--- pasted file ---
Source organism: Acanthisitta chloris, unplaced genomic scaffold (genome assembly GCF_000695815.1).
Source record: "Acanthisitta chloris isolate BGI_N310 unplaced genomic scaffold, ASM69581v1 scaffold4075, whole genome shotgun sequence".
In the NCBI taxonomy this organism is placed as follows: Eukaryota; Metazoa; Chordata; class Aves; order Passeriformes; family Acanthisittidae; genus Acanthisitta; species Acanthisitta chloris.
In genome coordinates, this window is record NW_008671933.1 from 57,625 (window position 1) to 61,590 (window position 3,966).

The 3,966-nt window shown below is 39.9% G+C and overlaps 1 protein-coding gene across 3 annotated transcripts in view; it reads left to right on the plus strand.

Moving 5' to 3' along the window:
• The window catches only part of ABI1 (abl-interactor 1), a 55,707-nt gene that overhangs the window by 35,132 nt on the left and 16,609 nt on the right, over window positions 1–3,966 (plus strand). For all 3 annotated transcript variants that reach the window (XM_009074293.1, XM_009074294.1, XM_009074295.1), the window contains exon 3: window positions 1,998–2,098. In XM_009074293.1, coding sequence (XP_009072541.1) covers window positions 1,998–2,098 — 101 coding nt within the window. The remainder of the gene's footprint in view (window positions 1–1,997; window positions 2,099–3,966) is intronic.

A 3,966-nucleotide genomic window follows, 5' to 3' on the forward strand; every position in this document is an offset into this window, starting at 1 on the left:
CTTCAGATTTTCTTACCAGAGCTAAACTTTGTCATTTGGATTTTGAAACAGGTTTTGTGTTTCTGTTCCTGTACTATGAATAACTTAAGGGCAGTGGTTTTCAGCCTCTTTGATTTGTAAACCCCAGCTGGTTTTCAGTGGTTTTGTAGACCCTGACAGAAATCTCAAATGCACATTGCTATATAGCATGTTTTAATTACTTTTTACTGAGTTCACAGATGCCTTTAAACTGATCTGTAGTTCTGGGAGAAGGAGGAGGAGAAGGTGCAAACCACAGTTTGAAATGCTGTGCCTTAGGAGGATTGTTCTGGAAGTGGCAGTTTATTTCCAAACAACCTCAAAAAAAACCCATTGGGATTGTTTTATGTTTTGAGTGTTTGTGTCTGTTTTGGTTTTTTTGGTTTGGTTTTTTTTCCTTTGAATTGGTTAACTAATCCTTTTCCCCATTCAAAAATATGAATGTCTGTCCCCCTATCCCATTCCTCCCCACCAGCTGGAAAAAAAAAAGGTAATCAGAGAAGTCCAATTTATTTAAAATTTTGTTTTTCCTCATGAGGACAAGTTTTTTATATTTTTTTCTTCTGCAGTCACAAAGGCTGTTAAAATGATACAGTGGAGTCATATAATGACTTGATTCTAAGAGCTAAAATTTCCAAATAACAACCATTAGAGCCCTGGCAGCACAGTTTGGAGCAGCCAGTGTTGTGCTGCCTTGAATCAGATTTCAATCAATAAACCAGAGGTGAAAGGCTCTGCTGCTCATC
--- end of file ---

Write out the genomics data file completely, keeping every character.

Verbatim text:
Source organism: Acanthisitta chloris, unplaced genomic scaffold (genome assembly GCF_000695815.1).
Source record: "Acanthisitta chloris isolate BGI_N310 unplaced genomic scaffold, ASM69581v1 scaffold4075, whole genome shotgun sequence".
In the NCBI taxonomy this organism is placed as follows: Eukaryota; Metazoa; Chordata; class Aves; order Passeriformes; family Acanthisittidae; genus Acanthisitta; species Acanthisitta chloris.
In genome coordinates, this window is record NW_008671933.1 from 57,625 (window position 1) to 61,590 (window position 3,966).

The 3,966-nt window shown below is 39.9% G+C and overlaps 1 protein-coding gene across 3 annotated transcripts in view; it reads left to right on the plus strand.

Moving 5' to 3' along the window:
• The window catches only part of ABI1 (abl-interactor 1), a 55,707-nt gene that overhangs the window by 35,132 nt on the left and 16,609 nt on the right, over window positions 1–3,966 (plus strand). For all 3 annotated transcript variants that reach the window (XM_009074293.1, XM_009074294.1, XM_009074295.1), the window contains exon 3: window positions 1,998–2,098. In XM_009074293.1, coding sequence (XP_009072541.1) covers window positions 1,998–2,098 — 101 coding nt within the window. The remainder of the gene's footprint in view (window positions 1–1,997; window positions 2,099–3,966) is intronic.

A 3,966-nucleotide genomic window follows, 5' to 3' on the forward strand; every position in this document is an offset into this window, starting at 1 on the left:
CTTCAGATTTTCTTACCAGAGCTAAACTTTGTCATTTGGATTTTGAAACAGGTTTTGTGTTTCTGTTCCTGTACTATGAATAACTTAAGGGCAGTGGTTTTCAGCCTCTTTGATTTGTAAACCCCAGCTGGTTTTCAGTGGTTTTGTAGACCCTGACAGAAATCTCAAATGCACATTGCTATATAGCATGTTTTAATTACTTTTTACTGAGTTCACAGATGCCTTTAAACTGATCTGTAGTTCTGGGAGAAGGAGGAGGAGAAGGTGCAAACCACAGTTTGAAATGCTGTGCCTTAGGAGGATTGTTCTGGAAGTGGCAGTTTATTTCCAAACAACCTCAAAAAAAACCCATTGGGATTGTTTTATGTTTTGAGTGTTTGTGTCTGTTTTGGTTTTTTTGGTTTGGTTTTTTTTCCTTTGAATTGGTTAACTAATCCTTTTCCCCATTCAAAAATATGAATGTCTGTCCCCCTATCCCATTCCTCCCCACCAGCTGGAAAAAAAAAAGGTAATCAGAGAAGTCCAATTTATTTAAAATTTTGTTTTTCCTCATGAGGACAAGTTTTTTATATTTTTTTCTTCTGCAGTCACAAAGGCTGTTAAAATGATACAGTGGAGTCATATAATGACTTGATTCTAAGAGCTAAAATTTCCAAATAACAACCATTAGAGCCCTGGCAGCACAGTTTGGAGCAGCCAGTGTTGTGCTGCCTTGAATCAGATTTCAATCAATAAACCAGAGGTGAAAGGCTCTGCTGCTCATC